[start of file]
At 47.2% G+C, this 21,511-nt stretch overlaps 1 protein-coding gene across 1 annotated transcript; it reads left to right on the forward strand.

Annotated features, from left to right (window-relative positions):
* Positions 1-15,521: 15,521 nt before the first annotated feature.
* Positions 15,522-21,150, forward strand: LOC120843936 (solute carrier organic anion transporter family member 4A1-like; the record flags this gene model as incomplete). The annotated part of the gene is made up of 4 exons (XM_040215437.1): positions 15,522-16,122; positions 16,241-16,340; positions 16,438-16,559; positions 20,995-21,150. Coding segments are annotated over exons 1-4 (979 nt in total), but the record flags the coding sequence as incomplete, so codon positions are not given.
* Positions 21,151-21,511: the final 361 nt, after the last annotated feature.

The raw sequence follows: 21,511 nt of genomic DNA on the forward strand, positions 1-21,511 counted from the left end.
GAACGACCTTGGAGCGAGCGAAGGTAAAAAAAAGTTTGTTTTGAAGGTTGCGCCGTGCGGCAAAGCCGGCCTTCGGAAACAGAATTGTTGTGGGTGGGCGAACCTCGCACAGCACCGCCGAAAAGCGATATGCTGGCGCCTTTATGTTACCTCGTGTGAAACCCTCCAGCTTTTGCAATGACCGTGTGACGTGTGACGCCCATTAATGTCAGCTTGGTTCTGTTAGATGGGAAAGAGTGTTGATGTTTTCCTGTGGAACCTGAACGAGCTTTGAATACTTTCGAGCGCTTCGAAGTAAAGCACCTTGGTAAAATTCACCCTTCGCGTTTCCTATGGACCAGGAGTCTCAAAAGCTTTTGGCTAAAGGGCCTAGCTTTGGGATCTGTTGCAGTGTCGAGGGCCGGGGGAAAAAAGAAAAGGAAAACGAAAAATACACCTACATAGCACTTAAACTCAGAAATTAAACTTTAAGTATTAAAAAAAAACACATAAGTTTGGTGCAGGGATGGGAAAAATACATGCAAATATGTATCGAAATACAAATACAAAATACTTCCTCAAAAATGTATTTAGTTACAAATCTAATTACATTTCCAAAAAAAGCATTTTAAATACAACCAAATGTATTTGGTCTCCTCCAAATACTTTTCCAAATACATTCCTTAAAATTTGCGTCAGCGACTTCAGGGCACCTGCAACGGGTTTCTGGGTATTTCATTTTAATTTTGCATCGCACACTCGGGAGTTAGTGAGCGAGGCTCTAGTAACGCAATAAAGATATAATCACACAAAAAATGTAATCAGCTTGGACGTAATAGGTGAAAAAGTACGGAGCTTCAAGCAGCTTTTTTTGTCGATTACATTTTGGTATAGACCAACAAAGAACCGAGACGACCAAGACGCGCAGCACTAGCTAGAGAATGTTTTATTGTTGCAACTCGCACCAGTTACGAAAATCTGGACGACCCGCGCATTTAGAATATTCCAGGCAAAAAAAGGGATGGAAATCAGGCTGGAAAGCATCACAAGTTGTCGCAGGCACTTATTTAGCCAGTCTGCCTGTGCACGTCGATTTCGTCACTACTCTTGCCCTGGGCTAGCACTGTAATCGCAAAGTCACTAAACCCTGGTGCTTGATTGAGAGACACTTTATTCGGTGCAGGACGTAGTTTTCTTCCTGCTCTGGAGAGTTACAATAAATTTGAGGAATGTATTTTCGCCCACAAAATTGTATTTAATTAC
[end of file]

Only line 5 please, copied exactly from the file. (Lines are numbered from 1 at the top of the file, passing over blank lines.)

* Positions 21,151-21,511: the final 361 nt, after the last annotated feature.